Lunar Vacation - “Artificial Flavors”
On the opening track “Daytime”, an enthusiastic male voice in the form of an advertisement exclaims “Junior spacemen with an out of this world flavor and energy, what a treat!” then morphs into the delicate yet assertive voice of Grace Repasky. “If only he would notice me in the daytime,”Repasky desires, landing back to reality. When you discover these voices are those of recent high school graduates, it all clicks. Suddenly you can visualize the lyrics being born from a dark, crowded room where everything is fine, but everything is feigned. Through a 4 song journey, Lunar Vacation takes us through a person’s innermost thought process in a social setting deriving from the cyclical nature of the high school party scene.
“Don’t you ever stop and think that it’s all just meaningless?” – From ”The Basement”
As a self declared “Atlanta Pool Rock” group, their music is compatible with a vast variety of listening scenarios. Picture a scalding hot August day, being tired from the heat but energized by the company around you. The steady paced lyrics succeeding summery guitar solos and catchy piano patterns from Repasky and instrumentalists Maggie Geeslin, Matteo DeLurgio, John Michael Young, and Connor Dowd assemble this scene.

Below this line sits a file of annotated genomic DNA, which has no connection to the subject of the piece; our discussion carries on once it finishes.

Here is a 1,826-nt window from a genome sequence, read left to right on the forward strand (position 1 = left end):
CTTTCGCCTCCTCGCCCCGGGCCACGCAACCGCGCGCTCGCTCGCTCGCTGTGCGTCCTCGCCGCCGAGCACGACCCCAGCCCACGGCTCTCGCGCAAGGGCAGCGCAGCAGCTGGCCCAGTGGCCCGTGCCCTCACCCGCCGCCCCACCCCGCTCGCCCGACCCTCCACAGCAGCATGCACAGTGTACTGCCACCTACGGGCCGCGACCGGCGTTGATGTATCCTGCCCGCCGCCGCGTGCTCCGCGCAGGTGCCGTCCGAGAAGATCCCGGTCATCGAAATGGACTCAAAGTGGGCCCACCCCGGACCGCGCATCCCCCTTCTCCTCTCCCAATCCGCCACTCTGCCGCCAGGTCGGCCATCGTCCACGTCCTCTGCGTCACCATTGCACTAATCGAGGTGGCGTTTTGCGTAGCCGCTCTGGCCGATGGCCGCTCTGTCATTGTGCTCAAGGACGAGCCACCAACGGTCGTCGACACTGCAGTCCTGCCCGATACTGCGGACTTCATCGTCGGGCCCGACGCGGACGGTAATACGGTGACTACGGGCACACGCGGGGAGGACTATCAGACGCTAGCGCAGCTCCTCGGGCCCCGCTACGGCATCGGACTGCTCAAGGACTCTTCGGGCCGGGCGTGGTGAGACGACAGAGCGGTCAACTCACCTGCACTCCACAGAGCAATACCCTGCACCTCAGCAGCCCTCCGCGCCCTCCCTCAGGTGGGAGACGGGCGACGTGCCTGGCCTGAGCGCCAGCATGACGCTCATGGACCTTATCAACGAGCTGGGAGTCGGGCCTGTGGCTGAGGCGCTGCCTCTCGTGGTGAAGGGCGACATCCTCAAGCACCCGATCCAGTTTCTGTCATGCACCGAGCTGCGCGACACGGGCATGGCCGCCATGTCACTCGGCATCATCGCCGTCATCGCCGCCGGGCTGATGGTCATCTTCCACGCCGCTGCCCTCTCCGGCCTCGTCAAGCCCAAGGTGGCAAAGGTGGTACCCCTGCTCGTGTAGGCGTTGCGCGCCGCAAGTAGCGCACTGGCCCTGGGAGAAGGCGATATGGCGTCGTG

Photography by Elissa Grady
On the contrary, it’s music you can listen to when you’re sitting alone in your bedroom, awake late at night. Lyrically and audibly, the songs embody the feeling of still being up when the sun begins to rise, causing you to ponder both yourself and the life you are living. The album art emulates this aura of Artificial Flavors flawlessly. It is light and dark blended, it’s late nights and early mornings, it’s pops of vitality distracting from the dark foundation.
Coinciding with the name “Artificial Flavors”, Lunar Vacation explores the superficiality of their frequent encounters. Repasky is jaded by the repetition of the places she goes and the situations she endures, creating an incessant theme of tiredness and reflection that reverberates throughout the tracks. However, she continues to attend these redundant events. Through this, she is thoroughly self aware stating both:
“I really want to go home,”
“See you next weekend”
in “The Basement”. In “Daytime”, the singer notes “Everything we say is so introductory,” craving conversation brimful with depth and meaning. Although things may be attractive on a surface level, Repasky realizes that they simply lack substance.
This contemplative attitude carries on in “Slowdown”, where the singer is faced with confusion due to the actions of another person, shrugging “Don’t know what else to do,” a feeling we are all familiar with. In the slowed down swing of “Too Late, Colin”, Repasky states“It’s always the same story,” discussing what she describes as a “Colossal waste of time”. Artificial Flavors relays an excursion through both dreams and realism, prompting an awakening from all the insincerity of life.
Lunar Vacation leaves the listeners realizing that they want more, even if they do not know what that “more” entails.